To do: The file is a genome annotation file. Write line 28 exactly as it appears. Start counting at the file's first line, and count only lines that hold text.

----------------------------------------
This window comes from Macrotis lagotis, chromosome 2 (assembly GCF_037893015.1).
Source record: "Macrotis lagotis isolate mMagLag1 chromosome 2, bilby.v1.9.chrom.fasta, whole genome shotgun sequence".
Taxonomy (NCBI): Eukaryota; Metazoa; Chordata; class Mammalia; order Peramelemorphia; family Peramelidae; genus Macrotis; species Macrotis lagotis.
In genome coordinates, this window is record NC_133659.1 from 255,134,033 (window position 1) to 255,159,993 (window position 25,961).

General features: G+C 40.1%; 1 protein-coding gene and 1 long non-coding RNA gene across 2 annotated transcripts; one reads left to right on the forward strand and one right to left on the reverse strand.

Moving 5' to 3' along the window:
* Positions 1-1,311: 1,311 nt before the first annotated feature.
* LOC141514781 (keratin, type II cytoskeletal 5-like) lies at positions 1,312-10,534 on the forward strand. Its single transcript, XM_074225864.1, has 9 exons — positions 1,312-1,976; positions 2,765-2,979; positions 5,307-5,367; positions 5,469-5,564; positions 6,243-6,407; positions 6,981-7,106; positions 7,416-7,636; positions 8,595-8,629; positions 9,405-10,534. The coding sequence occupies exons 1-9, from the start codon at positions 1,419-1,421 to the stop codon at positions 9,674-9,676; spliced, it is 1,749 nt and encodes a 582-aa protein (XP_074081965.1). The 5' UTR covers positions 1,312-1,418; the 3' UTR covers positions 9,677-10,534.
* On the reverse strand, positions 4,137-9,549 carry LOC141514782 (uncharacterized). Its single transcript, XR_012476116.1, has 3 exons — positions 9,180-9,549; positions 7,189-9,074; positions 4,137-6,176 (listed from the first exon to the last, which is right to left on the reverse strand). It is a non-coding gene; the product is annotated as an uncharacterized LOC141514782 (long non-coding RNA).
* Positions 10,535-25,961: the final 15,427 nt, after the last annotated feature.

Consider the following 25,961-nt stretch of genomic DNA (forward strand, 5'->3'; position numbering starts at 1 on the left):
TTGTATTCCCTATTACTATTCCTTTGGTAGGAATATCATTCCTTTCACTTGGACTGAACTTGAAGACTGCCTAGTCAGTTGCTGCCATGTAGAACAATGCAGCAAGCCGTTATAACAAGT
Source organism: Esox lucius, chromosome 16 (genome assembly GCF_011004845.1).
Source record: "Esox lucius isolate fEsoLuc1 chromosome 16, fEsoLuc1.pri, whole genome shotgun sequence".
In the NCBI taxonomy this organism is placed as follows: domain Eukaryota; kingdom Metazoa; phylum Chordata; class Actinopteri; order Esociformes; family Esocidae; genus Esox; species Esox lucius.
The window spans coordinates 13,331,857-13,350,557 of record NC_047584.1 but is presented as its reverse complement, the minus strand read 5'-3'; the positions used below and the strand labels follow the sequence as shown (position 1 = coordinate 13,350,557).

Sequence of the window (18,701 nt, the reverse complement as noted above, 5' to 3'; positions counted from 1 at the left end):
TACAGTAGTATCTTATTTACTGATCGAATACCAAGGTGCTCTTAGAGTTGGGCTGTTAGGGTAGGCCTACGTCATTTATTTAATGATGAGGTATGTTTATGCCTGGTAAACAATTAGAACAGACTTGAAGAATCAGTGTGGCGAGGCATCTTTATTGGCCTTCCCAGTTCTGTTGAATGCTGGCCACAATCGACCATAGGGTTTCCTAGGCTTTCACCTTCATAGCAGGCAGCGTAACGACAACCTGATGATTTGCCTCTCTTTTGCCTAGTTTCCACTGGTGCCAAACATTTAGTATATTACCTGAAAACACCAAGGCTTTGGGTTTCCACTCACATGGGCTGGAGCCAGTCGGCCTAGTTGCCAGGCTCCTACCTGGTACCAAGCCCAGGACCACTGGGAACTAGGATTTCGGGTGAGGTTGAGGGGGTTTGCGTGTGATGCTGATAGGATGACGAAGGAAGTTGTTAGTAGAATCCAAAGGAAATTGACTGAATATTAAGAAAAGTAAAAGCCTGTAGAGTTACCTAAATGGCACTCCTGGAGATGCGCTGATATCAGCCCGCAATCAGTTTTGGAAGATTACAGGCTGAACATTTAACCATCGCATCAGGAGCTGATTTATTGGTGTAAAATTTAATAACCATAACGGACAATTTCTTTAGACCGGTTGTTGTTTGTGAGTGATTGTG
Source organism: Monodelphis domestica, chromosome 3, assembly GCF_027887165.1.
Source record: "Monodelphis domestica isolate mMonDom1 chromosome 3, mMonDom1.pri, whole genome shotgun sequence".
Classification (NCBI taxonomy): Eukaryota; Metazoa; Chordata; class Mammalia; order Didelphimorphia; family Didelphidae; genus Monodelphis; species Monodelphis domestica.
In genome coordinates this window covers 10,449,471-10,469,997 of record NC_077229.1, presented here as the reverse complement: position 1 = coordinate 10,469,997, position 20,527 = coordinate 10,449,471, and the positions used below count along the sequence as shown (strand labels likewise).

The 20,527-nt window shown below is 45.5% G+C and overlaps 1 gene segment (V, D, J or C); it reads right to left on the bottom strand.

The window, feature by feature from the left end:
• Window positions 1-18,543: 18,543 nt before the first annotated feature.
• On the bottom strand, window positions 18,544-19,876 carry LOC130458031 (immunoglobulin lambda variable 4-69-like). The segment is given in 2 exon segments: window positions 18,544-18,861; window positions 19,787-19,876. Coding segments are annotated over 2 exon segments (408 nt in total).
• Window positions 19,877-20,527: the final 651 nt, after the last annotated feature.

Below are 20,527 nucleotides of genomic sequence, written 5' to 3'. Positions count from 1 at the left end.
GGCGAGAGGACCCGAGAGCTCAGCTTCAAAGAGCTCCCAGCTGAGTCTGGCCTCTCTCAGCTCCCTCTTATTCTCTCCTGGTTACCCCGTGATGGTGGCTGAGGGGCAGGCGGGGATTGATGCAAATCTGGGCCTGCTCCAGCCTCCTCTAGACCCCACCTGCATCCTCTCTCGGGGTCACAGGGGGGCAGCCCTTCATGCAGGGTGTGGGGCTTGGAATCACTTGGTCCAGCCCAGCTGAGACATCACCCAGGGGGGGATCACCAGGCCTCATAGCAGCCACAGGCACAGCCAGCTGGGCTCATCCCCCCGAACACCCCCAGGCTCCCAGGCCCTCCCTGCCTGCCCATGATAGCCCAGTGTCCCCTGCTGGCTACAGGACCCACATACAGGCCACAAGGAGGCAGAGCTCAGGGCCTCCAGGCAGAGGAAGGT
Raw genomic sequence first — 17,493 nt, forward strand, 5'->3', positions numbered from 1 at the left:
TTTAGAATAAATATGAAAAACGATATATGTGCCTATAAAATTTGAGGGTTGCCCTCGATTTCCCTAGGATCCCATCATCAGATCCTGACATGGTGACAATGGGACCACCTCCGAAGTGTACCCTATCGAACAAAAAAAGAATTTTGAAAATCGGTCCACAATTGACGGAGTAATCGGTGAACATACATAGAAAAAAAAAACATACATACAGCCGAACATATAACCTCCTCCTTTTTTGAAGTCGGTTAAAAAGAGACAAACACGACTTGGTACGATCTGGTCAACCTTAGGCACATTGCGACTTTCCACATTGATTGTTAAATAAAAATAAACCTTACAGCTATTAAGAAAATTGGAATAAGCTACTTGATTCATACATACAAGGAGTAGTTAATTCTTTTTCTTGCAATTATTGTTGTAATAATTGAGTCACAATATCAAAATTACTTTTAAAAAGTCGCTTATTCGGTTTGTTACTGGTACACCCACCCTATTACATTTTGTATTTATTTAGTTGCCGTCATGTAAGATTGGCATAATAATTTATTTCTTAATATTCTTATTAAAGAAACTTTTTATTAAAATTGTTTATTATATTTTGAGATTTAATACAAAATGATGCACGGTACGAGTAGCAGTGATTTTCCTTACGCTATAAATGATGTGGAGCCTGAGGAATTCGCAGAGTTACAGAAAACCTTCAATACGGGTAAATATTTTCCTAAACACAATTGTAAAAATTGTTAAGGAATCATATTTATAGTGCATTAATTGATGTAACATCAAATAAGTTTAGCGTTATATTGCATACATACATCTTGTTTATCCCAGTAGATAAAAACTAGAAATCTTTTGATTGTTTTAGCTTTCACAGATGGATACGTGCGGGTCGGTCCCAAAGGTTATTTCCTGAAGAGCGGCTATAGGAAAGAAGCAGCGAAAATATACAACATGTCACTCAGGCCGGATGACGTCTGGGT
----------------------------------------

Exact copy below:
Below are 20,527 nucleotides of genomic sequence, written 5' to 3'. Positions count from 1 at the left end.